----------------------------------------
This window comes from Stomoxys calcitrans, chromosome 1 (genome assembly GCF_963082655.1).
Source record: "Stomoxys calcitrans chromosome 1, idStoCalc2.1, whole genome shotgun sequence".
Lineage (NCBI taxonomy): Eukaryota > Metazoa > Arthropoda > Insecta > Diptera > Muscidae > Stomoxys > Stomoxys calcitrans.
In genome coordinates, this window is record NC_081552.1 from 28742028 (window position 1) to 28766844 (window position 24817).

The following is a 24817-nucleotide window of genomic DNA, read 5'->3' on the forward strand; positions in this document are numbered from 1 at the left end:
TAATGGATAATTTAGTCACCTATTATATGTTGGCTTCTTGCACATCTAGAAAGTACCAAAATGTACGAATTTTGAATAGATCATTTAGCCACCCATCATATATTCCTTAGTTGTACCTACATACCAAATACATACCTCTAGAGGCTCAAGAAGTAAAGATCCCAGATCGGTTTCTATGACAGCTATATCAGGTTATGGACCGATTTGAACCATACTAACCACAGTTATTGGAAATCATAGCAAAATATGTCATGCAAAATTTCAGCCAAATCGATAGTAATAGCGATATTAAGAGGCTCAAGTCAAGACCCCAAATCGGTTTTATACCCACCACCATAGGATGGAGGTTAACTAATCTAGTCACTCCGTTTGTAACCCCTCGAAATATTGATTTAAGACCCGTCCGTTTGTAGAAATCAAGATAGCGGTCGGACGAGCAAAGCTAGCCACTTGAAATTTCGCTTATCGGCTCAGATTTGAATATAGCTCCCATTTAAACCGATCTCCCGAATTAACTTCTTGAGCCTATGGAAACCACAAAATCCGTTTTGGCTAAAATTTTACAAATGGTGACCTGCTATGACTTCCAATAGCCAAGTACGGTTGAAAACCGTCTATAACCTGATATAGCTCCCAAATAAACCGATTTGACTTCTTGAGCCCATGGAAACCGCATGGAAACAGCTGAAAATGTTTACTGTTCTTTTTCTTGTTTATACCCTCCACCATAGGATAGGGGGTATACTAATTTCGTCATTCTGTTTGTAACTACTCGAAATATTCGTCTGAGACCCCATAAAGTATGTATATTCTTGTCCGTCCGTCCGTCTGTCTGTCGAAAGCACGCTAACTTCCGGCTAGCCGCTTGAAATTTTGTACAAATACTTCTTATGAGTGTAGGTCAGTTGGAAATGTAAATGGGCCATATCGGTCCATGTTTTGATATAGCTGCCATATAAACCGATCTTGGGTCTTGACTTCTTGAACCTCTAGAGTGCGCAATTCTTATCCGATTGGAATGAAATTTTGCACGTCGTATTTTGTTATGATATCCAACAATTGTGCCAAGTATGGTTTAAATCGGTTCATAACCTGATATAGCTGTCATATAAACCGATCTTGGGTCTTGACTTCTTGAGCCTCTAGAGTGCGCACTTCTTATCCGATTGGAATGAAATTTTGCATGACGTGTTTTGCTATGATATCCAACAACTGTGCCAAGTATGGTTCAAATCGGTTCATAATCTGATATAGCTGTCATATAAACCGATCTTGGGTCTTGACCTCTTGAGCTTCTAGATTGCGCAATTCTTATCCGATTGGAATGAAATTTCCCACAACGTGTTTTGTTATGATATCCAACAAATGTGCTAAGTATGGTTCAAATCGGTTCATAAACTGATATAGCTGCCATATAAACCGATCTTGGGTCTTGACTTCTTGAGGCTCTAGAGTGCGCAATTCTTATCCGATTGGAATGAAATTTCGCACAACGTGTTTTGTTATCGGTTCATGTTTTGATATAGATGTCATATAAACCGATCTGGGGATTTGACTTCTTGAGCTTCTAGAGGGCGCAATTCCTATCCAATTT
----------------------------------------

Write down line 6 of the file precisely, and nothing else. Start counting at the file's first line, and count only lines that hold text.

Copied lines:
TAATGGATAATTTAGTCACCTATTATATGTTGGCTTCTTGCACATCTAGAAAGTACCAAAATGTACGAATTTTGAATAGATCATTTAGCCACCCATCATATATTCCTTAGTTGTACCTACATACCAAATACATACCTCTAGAGGCTCAAGAAGTAAAGATCCCAGATCGGTTTCTATGACAGCTATATCAGGTTATGGACCGATTTGAACCATACTAACCACAGTTATTGGAAATCATAGCAAAATATGTCATGCAAAATTTCAGCCAAATCGATAGTAATAGCGATATTAAGAGGCTCAAGTCAAGACCCCAAATCGGTTTTATACCCACCACCATAGGATGGAGGTTAACTAATCTAGTCACTCCGTTTGTAACCCCTCGAAATATTGATTTAAGACCCGTCCGTTTGTAGAAATCAAGATAGCGGTCGGACGAGCAAAGCTAGCCACTTGAAATTTCGCTTATCGGCTCAGATTTGAATATAGCTCCCATTTAAACCGATCTCCCGAATTAACTTCTTGAGCCTATGGAAACCACAAAATCCGTTTTGGCTAAAATTTTACAAATGGTGACCTGCTATGACTTCCAATAGCCAAGTACGGTTGAAAACCGTCTATAACCTGATATAGCTCCCAAATAAACCGATTTGACTTCTTGAGCCCATGGAAACCGCATGGAAACAGCTGAAAATGTTTACTGTTCTTTTTCTTGTTTATACCCTCCACCATAGGATAGGGGGTATACTAATTTCGTCATTCTGTTTGTAACTACTCGAAATATTCGTCTGAGACCCCATAAAGTATGTATATTCTTGTCCGTCCGTCCGTCTGTCTGTCGAAAGCACGCTAACTTCCGGCTAGCCGCTTGAAATTTTGTACAAATACTTCTTATGAGTGTAGGTCAGTTGGAAATGTAAATGGGCCATATCGGTCCATGTTTTGATATAGCTGCCATATAAACCGATCTTGGGTCTTGACTTCTTGAACCTCTAGAGTGCGCAATTCTTATCCGATTGGAATGAAATTTTGCACGTCGTATTTTGTTATGATATCCAACAATTGTGCCAAGTATGGTTTAAATCGGTTCATAACCTGATATAGCTGTCATATAAACCGATCTTGGGTCTTGACTTCTTGAGCCTCTAGAGTGCGCACTTCTTATCCGATTGGAATGAAATTTTGCATGACGTGTTTTGCTATGATATCCAACAACTGTGCCAAGTATGGTTCAAATCGGTTCATAATCTGATATAGCTGTCATATAAACCGATCTTGGGTCTTGACCTCTTGAGCTTCTAGATTGCGCAATTCTTATCCGATTGGAATGAAATTTCCCACAACGTGTTTTGTTATGATATCCAACAAATGTGCTAAGTATGGTTCAAATCGGTTCATAAACTGATATAGCTGCCATATAAACCGATCTTGGGTCTTGACTTCTTGAGGCTCTAGAGTGCGCAATTCTTATCCGATTGGAATGAAATTTCGCACAACGTGTTTTGTTATCGGTTCATGTTTTGATATAGATGTCATATAAACCGATCTGGGGATTTGACTTCTTGAGCTTCTAGAGGGCGCAATTCCTATCCAATTT